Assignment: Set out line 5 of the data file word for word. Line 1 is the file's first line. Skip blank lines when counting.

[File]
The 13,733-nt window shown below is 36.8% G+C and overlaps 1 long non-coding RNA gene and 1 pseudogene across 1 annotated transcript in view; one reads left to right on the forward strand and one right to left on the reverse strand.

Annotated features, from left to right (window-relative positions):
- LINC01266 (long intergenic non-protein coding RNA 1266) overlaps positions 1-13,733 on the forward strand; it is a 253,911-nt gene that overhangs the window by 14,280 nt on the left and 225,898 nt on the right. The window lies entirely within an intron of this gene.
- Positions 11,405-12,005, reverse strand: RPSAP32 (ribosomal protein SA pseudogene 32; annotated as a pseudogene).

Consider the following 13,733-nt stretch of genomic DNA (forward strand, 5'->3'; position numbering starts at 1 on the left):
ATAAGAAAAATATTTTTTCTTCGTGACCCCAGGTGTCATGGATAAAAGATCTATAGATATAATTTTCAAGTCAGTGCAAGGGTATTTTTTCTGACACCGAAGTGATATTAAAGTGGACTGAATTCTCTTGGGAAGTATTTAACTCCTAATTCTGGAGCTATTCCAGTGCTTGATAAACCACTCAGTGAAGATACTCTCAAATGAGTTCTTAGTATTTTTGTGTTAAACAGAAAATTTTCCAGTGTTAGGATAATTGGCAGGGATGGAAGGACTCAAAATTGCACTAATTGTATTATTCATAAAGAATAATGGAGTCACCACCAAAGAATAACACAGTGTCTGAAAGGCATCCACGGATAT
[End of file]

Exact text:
Consider the following 13,733-nt stretch of genomic DNA (forward strand, 5'->3'; position numbering starts at 1 on the left):